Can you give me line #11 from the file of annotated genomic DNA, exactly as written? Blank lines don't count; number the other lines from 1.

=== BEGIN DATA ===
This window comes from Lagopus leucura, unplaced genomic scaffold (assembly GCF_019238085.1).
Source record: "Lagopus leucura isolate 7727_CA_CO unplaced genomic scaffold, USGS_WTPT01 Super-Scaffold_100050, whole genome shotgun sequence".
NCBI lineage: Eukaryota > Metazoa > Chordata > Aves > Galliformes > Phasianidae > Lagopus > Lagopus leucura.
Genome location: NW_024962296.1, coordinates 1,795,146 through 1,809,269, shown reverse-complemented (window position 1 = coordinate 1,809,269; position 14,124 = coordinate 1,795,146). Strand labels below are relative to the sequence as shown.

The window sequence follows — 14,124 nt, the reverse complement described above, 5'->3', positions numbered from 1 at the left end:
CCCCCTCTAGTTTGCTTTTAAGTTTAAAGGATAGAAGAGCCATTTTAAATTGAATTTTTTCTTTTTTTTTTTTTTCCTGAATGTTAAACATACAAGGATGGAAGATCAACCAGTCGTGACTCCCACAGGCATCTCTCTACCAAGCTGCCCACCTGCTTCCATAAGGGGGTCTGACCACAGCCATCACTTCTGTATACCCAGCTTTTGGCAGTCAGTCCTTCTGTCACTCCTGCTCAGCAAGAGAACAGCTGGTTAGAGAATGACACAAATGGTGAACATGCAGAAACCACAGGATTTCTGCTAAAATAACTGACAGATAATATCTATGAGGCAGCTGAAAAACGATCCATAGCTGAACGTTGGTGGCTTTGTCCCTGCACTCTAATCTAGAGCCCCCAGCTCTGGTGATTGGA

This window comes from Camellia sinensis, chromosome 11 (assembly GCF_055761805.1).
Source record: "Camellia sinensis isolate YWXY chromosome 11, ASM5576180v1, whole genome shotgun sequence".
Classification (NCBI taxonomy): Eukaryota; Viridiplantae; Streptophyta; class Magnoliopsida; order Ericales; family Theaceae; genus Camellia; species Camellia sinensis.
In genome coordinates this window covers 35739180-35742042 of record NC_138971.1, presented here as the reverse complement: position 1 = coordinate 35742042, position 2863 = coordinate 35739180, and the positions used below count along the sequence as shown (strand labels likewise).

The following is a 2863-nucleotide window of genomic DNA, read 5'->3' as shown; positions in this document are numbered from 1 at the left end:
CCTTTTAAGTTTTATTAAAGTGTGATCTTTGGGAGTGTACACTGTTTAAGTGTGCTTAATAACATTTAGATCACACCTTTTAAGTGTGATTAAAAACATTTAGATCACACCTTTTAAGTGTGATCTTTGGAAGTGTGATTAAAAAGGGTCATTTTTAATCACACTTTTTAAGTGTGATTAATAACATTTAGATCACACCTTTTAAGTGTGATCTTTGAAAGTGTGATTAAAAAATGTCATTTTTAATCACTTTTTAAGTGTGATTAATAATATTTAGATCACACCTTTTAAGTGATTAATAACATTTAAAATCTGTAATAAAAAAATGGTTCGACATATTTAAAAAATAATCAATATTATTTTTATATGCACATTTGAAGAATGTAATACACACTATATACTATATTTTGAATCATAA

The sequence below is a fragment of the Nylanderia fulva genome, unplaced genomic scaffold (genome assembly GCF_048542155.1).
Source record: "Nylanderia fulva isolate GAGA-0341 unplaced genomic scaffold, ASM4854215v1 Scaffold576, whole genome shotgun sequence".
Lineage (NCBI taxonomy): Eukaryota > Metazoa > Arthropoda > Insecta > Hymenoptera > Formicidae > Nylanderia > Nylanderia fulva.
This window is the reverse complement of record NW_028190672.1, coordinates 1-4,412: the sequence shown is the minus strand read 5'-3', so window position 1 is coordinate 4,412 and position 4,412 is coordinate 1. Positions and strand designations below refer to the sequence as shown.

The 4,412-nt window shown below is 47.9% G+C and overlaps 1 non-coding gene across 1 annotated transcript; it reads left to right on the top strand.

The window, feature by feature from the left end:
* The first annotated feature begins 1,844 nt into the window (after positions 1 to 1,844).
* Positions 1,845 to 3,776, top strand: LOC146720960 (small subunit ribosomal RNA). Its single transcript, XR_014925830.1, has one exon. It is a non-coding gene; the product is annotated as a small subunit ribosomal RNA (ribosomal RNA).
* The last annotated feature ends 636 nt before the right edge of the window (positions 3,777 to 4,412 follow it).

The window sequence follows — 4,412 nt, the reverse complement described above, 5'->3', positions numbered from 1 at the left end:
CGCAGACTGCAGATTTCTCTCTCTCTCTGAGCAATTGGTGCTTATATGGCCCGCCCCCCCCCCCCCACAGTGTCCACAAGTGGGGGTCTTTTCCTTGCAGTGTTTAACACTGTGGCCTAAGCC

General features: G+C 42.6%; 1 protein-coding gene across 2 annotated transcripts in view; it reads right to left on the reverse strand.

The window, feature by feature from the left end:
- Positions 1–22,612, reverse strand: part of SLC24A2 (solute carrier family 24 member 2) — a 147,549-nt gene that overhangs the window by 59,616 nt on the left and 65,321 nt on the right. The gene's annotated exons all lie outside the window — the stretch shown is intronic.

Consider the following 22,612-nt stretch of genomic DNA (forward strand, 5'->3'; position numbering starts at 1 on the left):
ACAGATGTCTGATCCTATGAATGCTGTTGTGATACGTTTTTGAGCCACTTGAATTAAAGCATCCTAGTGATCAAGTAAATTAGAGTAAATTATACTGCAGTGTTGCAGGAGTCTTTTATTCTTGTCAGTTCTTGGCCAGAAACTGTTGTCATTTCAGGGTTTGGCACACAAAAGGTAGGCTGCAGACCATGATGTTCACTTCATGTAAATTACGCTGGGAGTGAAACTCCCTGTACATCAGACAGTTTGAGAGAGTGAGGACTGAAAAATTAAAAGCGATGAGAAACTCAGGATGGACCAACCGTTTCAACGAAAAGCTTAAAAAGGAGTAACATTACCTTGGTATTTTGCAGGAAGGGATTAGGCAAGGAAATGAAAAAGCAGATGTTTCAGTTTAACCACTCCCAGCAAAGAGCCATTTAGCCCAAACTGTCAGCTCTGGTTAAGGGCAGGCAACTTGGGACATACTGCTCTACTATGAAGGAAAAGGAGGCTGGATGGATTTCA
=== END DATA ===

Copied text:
The following is a 2863-nucleotide window of genomic DNA, read 5'->3' as shown; positions in this document are numbered from 1 at the left end: